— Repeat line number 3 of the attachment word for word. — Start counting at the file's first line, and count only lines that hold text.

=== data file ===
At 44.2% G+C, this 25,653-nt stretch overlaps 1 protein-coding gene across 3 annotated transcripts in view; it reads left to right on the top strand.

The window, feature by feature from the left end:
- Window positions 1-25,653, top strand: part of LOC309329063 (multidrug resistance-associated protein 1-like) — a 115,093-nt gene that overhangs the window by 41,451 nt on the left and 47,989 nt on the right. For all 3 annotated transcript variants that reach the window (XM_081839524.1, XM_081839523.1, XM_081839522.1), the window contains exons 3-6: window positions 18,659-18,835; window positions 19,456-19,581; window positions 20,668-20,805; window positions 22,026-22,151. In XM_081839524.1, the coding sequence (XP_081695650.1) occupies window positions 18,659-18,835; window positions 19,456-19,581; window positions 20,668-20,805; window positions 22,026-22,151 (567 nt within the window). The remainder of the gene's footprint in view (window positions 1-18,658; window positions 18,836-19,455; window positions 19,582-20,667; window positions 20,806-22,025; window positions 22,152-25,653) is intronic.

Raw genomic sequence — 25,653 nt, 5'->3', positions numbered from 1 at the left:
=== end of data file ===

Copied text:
- Window positions 1-25,653, top strand: part of LOC309329063 (multidrug resistance-associated protein 1-like) — a 115,093-nt gene that overhangs the window by 41,451 nt on the left and 47,989 nt on the right. For all 3 annotated transcript variants that reach the window (XM_081839524.1, XM_081839523.1, XM_081839522.1), the window contains exons 3-6: window positions 18,659-18,835; window positions 19,456-19,581; window positions 20,668-20,805; window positions 22,026-22,151. In XM_081839524.1, the coding sequence (XP_081695650.1) occupies window positions 18,659-18,835; window positions 19,456-19,581; window positions 20,668-20,805; window positions 22,026-22,151 (567 nt within the window). The remainder of the gene's footprint in view (window positions 1-18,658; window positions 18,836-19,455; window positions 19,582-20,667; window positions 20,806-22,025; window positions 22,152-25,653) is intronic.